The Earth is a dynamic planet that has undergone major changes over the many millions of years of its history. In order to recognize and understand these changes and to derive forecasts for the planet’s future, archives are needed that have stored historical information. The Temagami BIF, a rock formation in Ontario, Canada, is such a geo-archive. A European group of researchers, including Michael Bau, Professor of Geochemistry at Jacobs University, has studied this formation for the first time using high-precision geochemical methods. The results were recently published in the renowned journals Nature Communications and Earth and Planetary Science Letters.
What did the Earth look like 2.7 billion years ago and what were the differences compared to today? What was the chemical composition of the oceans and atmosphere? When did life evolve on Earth, that produced enough oxygen to permanently change the environment? How did the interaction of the Earth’s mantle and crust work? These are all crucial questions for understanding our planet.
The Temagami BIF rock formation provides clues to answering these questions. The abbreviation BIF stands for Banded Iron Formation and refers to sedimentary rocks with alternating bands of quartz and iron oxides, which formed on the seafloor in the early history of the Earth. Using these rocks, the researchers from Germany, Austria, and Denmark were able to show that the iron-rich bands form in seawater when the water was strongly influenced by hot solutions from the deep seafloor. These so-called black smokers still exist today at the mid-ocean ridges.
While the iron bands provide information about the Earth’s mantle and the deep sea, the brighter quartz bands in the BIFs contain information about the continents and about the environmental conditions on the landmasses. This is because they were formed when the seawater was dominated by rivers, that is, by input from land, as was revealed by the results of the determination of the germanium-silicon ratios at Kiel University.
For the iron and quartz bands, researchers from the University of Copenhagen and Jacobs University then studied chromium isotope ratios and thorium-uranium systematics. The results for the quartz bands show that, unlike in the deep sea, there were regions on the landmasses where organisms produced enough oxygen to oxidize chromium and uranium and transport them in large quantities to sea already as early as 2,700 million years ago. “It came as a surprise that in this region this apparently happened more than 200 million years before the actual Great Oxidation Event,” said Michael Bau, “Our results suggest that there were already oxygen oases on the early Earth before the planet’s atmosphere turned permanently oxic.”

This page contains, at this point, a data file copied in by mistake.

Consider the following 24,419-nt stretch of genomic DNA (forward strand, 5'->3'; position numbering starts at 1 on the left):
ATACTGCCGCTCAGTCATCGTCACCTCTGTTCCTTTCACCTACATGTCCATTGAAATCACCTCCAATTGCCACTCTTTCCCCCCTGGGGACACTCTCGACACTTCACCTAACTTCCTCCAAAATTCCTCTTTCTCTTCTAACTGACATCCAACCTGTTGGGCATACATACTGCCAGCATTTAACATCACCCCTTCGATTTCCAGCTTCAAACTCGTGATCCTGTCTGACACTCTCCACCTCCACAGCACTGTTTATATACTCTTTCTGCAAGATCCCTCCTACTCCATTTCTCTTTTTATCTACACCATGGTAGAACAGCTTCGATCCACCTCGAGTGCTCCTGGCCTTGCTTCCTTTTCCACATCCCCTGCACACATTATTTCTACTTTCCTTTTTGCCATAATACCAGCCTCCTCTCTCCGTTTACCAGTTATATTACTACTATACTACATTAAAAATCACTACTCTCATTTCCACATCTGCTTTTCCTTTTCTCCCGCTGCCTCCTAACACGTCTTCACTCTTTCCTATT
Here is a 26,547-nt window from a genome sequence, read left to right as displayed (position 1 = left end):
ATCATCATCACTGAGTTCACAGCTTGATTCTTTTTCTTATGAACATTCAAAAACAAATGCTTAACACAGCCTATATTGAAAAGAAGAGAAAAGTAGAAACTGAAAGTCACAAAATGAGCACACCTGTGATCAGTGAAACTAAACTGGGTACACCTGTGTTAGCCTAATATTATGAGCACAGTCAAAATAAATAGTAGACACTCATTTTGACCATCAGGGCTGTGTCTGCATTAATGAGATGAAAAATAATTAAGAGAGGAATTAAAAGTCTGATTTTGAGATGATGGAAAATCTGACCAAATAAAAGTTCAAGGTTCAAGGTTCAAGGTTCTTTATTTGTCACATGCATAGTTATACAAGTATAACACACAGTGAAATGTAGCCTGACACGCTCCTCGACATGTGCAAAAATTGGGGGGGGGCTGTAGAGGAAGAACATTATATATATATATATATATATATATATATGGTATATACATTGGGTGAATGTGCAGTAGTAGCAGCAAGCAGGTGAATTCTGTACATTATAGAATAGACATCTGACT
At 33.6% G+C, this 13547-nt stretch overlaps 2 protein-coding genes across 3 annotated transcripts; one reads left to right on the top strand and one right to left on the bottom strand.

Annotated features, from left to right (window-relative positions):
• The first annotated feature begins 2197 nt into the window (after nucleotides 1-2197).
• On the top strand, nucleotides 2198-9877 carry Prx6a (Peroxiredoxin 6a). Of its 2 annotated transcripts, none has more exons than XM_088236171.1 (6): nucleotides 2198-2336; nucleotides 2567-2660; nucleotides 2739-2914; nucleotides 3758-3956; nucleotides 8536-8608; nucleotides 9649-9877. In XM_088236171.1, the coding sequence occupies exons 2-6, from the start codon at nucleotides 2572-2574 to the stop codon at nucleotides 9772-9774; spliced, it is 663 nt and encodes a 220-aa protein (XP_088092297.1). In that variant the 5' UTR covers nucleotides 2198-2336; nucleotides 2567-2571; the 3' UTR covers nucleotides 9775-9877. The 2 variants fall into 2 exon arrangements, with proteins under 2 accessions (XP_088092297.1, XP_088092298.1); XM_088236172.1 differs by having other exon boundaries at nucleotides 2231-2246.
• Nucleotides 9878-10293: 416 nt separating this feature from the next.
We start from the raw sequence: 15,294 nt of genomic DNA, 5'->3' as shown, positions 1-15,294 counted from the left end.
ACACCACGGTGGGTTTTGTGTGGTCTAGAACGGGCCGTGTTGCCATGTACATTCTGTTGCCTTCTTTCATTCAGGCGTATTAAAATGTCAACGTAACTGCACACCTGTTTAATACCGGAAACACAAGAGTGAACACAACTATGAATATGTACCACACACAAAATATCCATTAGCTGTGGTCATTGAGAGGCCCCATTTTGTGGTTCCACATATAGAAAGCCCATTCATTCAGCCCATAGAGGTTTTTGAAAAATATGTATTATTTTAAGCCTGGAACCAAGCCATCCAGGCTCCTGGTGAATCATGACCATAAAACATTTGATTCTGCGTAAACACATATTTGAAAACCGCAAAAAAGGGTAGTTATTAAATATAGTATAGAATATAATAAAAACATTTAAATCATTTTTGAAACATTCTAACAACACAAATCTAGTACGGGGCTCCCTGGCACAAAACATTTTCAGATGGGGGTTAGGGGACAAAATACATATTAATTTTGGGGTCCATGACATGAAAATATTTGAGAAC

At the University of Vienna, the scientists determined the isotope ratios of tungsten-182 to -184 using a high-precision method, which also shows subtle differences between the iron and quartz bands. Tungsten-182 is formed by the radioactive decay of hafnium-182, which, however, had already disappeared shortly after the formation of the Earth due to its very short half-life. Experts call this an “extinct” isotope system. Since the iron bands provide information about the Earth’s mantle, and the quartz bands provide information about the Earth’s crust, these subtle differences allow conclusions to be drawn about the mixing and homogenization processes in different regions of the Earth’s interior.
The Temagami BIF in Canada is a major geo-archive that provides valuable information on the evolution of the Earth through the collaboration of many geochemists with their different analytical tools. This helps to better understand the co-evolution of our planet with its atmosphere and oceans and its biosphere. Only this understanding will allow us to use the Earth’s resources as raw materials in a sustainable way and at the same time to preserve the Earth system as our natural habitat.